By 2009, the GAO reported that land-swap management had improved significantly in terms of guaranteeing public benefits. Extenuating circumstances contributed, as budget cuts forced agencies to be more selective. During the '90s, for example, the Forest Service alone averaged 115 exchanges a year. Meanwhile from 2004 to 2008, the GAO noted just 250 "completed, pending, or terminated land exchanges" handled by both that agency and the BLM.
"Land exchanges are discretionary, so just because someone walks into their offices with a great idea doesn't mean they're obligated to do anything," says Adam Poe, president of the Western Land Group, who has facilitated swaps for the last 30 years. "Getting their attention is tough."
Lawsuits and court rulings have added more oversight.
In 2010, for example, the 9th Circuit Court of Appeals, which has jurisdiction over half of the West, halted a deal in Arizona, in which the BLM had accepted 7,300 acres of private land from Asarco in exchange for 10,000 federal acres that contained valuable wildlife habitat. The BLM had decided that the mining company would have gained the mineral rights to the land anyway –– reasoning that the court dismissed because mining on public land is not guaranteed, especially when environmental impacts are involved. After 18 years, the swap is still hobbling along. The BLM is amending its environmental study of the deal in another attempt to get it through.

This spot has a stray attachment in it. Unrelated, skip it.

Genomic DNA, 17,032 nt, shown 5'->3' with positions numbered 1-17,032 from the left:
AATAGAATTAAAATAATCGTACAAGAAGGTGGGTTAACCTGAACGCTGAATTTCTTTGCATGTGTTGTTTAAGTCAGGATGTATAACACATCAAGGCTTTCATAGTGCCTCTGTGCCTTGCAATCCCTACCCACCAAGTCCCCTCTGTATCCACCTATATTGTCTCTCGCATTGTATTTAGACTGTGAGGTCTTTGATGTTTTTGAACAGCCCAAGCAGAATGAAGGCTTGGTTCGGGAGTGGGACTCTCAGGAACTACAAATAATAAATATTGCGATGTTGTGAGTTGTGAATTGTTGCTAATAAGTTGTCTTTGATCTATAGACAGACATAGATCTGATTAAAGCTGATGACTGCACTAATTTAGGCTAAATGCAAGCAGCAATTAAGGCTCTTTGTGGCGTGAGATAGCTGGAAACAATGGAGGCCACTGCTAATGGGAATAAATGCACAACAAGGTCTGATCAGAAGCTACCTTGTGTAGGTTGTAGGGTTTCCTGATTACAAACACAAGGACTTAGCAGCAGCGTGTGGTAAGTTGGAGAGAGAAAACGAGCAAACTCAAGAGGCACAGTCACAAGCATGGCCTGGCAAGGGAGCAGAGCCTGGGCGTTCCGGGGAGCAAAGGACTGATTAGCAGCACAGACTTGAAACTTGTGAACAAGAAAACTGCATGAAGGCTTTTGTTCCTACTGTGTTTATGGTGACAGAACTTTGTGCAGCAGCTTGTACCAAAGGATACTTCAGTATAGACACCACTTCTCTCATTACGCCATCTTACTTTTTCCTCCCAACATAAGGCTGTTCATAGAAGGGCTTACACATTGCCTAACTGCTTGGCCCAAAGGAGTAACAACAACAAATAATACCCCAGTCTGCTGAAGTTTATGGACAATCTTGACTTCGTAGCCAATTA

Underscoring this deeper bureaucratic and judicial scrutiny is citizen involvement, says Vicky Wessling, national land-adjustment program manager for the U.S. Department of Agriculture. "I have seen a significant change in public interest and response to federal actions due to mass media." Comment periods for NEPA have not changed, for example, but the number of comments has increased with a more informed local public, says Wessling.
Recent exchanges do show signs of providing greater public benefit.
The Nature Conservancy is trying to consolidate checker-boarded grasslands and protect black-footed ferret habitat in South Dakota through a swap with the Forest Service. In California, Poe's group is orchestrating a deal in which the Forest Service will receive about 1,550 acres of intact forest for giving 20 acres of national forest to a ski resort that has leased it since 1954. Residents of Colorado's Garfield and Pitkin counties, meanwhile, are circulating a petition on SignOn.org to stop the trading of public land that isn't already listed for disposal.
These days, says Blaeloch, "the Lochsa trade is sort of an anomaly. It's very reminiscent of the trades we were looking at in the beginning."